Decades-old photographs add to Tucker’s Town graves controversy
Bermuda's top archaeologist is being urged to explain why he thought historic tombstones at Tucker's Point Golf Club were modern constructions, by the descendants of some of those buried there.
Tucker's Town Historical Society has uncovered photographs from the late 1980s which it says disprove Edward Harris's theory that the headstones were “false” structures, put in place in the early 1990s.
Society members, along with a historical researcher, say Dr Harris failed to give Ombudsman Arlene Brock a proper explanation as to how he reached his conclusion when she investigated the October 2012 destruction of the tombstones.
The society is calling on him to review the photos and answer questions about why he recommended to cemetery custodian Marsden First United Methodist Church and Rosewood Tucker's Point that they raze the tombstones.
And it wants Marsden pastor Joseph Whalen, church trustees and Tucker's Point management to publicly address the desecration of the headstones, in light of the new evidence.
Society president Keith DuBois, whose great grandfather Pilot James Samuel Harvey is buried at Tucker's Point, told The Royal Gazette: “The photographs were taken in about 1989 by society member Eugene Stovell.
“The one of the full cemetery clearly shows that the graves were above ground. The others show the stones with grass growing out of the graves and you can see why the workmen had to repair the graves.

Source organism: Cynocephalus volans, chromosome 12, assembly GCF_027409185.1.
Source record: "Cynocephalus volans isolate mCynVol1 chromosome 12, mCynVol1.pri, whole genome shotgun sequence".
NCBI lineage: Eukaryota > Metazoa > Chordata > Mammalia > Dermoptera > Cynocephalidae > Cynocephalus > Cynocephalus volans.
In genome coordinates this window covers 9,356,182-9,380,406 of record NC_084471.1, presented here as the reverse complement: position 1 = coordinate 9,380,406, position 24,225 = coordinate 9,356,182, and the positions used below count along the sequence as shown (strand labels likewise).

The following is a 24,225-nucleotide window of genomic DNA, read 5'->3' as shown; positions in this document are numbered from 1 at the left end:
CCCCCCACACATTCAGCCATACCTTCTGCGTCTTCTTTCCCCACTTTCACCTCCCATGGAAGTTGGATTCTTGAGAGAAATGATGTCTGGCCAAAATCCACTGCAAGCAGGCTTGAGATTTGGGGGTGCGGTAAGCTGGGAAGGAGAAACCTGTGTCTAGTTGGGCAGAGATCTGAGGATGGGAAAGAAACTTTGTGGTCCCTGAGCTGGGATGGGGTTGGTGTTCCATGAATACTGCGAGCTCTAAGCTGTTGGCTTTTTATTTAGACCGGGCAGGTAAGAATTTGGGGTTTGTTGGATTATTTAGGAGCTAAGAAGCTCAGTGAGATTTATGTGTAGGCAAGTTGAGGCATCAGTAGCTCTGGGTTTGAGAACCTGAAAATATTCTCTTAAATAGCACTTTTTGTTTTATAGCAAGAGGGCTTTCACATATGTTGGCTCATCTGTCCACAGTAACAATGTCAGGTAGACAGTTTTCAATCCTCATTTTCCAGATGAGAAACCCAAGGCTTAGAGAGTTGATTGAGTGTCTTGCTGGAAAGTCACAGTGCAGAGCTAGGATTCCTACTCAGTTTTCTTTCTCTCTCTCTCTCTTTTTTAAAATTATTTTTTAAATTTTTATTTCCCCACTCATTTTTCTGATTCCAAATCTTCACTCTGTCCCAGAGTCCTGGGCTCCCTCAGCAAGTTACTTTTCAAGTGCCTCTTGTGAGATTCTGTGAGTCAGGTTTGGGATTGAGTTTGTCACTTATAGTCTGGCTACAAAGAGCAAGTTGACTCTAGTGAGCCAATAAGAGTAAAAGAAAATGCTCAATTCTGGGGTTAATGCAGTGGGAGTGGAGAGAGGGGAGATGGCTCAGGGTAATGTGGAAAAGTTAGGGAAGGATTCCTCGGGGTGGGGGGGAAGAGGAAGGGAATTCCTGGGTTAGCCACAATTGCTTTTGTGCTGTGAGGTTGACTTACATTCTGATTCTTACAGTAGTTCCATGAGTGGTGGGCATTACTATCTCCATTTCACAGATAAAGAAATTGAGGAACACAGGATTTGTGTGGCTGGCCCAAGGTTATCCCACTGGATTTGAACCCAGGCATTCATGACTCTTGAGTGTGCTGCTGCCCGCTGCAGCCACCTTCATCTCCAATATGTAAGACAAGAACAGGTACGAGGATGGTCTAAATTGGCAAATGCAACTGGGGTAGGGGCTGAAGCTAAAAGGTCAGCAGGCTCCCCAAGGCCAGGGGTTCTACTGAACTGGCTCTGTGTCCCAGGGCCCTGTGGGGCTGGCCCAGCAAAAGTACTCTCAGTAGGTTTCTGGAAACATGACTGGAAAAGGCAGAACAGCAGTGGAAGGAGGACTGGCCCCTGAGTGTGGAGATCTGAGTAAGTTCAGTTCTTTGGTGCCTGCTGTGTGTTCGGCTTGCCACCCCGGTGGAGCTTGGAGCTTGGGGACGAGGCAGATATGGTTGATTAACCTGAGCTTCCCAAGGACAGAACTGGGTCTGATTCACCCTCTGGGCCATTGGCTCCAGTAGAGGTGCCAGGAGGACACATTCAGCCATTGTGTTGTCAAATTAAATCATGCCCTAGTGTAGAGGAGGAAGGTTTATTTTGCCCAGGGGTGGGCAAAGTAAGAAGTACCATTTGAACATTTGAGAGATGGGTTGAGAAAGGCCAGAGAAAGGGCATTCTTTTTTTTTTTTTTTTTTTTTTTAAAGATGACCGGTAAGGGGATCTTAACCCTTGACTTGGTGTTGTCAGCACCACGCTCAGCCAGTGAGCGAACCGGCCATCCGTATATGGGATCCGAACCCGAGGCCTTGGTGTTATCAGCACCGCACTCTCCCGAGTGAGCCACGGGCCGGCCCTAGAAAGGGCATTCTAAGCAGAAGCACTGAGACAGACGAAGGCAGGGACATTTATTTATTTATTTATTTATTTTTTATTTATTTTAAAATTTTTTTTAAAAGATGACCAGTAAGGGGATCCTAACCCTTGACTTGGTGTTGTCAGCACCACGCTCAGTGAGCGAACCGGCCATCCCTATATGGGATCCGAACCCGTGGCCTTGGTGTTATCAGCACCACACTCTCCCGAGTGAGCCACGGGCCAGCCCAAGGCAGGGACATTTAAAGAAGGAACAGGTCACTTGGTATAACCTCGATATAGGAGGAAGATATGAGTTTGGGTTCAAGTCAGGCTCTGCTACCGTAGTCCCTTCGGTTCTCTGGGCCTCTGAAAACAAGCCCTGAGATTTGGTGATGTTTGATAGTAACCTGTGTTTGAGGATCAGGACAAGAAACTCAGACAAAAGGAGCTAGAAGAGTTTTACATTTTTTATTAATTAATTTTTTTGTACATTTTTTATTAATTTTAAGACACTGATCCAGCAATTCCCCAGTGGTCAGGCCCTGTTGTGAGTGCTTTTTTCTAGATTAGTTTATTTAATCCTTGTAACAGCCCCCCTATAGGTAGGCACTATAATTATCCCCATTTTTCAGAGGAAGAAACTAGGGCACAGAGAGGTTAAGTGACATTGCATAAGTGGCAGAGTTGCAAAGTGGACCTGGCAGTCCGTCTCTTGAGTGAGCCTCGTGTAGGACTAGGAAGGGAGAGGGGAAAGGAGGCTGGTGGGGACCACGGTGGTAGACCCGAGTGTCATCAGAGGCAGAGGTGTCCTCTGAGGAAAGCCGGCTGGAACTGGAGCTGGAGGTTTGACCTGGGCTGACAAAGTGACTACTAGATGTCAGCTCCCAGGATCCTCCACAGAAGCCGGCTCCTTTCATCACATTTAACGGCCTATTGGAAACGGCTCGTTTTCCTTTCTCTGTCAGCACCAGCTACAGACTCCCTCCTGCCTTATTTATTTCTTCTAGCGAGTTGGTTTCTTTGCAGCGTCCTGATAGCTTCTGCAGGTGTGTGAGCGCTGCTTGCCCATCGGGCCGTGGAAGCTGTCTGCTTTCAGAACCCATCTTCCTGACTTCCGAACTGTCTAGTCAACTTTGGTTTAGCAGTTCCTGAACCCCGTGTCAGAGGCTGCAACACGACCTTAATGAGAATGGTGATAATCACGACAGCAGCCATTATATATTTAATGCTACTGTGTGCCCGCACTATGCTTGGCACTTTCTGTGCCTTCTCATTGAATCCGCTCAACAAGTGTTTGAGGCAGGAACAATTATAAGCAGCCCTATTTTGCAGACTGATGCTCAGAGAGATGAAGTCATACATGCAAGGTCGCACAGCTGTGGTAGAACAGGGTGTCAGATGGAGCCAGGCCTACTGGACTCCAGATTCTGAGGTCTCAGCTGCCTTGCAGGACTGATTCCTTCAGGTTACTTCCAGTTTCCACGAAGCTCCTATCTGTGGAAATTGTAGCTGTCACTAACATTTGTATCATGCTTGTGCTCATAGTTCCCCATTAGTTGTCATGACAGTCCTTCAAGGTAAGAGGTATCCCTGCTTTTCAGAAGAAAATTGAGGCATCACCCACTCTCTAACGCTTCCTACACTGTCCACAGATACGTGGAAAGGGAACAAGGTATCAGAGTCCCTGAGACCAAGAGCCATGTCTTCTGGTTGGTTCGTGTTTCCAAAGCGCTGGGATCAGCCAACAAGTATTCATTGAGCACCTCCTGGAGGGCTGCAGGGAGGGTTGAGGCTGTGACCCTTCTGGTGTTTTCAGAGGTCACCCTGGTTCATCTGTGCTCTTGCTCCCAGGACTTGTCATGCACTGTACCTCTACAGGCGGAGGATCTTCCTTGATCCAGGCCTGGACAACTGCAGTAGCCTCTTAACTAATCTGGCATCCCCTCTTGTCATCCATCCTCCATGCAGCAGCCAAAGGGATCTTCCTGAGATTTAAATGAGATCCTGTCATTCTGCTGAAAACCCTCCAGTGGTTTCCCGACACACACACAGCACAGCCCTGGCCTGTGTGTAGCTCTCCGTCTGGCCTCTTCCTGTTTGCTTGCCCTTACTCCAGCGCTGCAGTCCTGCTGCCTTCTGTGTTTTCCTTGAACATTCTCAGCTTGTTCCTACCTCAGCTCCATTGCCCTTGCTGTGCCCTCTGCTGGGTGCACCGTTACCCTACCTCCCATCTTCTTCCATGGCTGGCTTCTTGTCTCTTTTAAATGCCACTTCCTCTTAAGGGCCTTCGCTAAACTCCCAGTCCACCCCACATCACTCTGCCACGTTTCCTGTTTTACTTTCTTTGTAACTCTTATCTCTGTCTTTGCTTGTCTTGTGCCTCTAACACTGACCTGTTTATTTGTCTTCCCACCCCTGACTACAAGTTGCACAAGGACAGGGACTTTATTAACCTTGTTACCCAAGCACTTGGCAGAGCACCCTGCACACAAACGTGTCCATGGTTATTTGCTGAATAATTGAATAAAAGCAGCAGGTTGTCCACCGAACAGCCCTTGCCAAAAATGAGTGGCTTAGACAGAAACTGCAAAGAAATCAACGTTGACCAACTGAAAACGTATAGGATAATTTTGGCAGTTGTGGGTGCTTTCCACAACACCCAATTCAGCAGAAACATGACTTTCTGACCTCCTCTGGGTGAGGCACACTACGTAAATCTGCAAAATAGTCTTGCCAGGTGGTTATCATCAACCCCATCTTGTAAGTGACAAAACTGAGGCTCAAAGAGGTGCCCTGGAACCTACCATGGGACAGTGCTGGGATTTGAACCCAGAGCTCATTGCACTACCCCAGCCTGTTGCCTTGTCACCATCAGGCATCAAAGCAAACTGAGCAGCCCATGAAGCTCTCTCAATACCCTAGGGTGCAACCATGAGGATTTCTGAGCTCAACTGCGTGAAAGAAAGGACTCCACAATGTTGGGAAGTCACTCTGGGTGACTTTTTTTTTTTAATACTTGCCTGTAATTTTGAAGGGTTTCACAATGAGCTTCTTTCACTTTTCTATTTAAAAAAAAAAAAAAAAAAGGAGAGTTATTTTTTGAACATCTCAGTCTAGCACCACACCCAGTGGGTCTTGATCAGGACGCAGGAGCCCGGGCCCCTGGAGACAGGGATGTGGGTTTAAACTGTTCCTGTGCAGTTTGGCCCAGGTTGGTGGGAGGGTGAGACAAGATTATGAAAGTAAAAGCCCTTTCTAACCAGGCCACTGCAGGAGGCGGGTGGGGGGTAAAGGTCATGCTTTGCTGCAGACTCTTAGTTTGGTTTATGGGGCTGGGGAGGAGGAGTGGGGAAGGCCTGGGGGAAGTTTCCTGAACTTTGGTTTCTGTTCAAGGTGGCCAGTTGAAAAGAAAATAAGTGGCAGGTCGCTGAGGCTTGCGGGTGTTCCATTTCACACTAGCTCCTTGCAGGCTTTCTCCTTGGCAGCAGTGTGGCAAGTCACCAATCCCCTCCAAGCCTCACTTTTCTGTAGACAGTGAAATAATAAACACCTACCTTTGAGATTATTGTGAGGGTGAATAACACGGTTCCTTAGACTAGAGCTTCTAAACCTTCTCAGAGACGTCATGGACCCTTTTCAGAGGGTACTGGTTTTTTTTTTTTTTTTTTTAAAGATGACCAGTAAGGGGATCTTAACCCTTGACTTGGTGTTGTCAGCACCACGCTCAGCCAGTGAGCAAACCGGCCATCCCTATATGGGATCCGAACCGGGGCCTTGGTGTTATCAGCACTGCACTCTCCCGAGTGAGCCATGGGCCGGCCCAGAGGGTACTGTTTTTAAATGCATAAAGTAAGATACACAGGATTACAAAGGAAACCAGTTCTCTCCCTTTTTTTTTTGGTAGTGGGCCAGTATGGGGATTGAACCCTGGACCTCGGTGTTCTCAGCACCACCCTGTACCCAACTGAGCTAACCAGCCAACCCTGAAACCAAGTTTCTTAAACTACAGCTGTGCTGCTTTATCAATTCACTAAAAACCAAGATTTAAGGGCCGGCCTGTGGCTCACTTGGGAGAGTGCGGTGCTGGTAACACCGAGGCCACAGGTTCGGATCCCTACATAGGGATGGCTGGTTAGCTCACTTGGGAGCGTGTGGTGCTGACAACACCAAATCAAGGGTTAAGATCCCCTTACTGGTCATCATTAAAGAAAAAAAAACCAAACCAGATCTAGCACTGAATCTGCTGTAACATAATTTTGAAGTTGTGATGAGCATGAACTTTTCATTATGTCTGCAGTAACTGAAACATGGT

“They [Dr Harris and Marsden] were saying that the graves weren't above ground at all. So they made a big mistake. This is definitive proof.”
The graves at Marsden Methodist Memorial Cemetery are the final resting place of an unknown number of mostly black residents who lived at Tucker's Town from the early 19th century, around the time of Emancipation, onwards.
The community was forced to move to make way for a hotel in 1920, with some of those evicted resettling at Devil's Hole and relocating Marsden Church there.
The cemetery, which sits beneath the golf course at Tucker's Point, eventually fell into disrepair, but was rededicated in 1996 by Marsden Church and renamed the Marsden Methodist Memorial Cemetery.
It became a Historic Preservation Area in 2008 after the Department of Planning consulted with Dr Harris, the Bermuda National Trust and the Department of Conservation Services on its importance.
Marsden removed the tombstones in 2012 based mainly, according to the Ombudsman, on recommendations from overseas archaeologist John Triggs, who adopted Dr Harris's view that the tombs were “new” and “false”.
Ms Brock released a highly critical report in January about the decision, in which she detailed how the “last relatively intact relic that evidences the communal life of a wholly unique population” was lost due to a lack of research.
Dr Harris, she wrote, developed the “mistaken” view “in casual conversations — unclear with whom” that cement tops put on the original limestone tombs in 1991 or 1992 constituted the erection of “false graves”.
The Historical Society says the stones seen above ground in their photographs had been there since at least the 1860s and were significant to many people on the Island who trace their roots to Tucker's Town.
Vice-president Denny Richardson said the cemetery fell into an “atrocious” state of disrepair over the years, with the tops of the graves falling in and grass growing out of them. But he said the sides of the original tombstones remained above ground.
“I have always known about the graveyard because my father and cousins always talked about the graveyard,” he added. “My father was born there and left, aged nine.”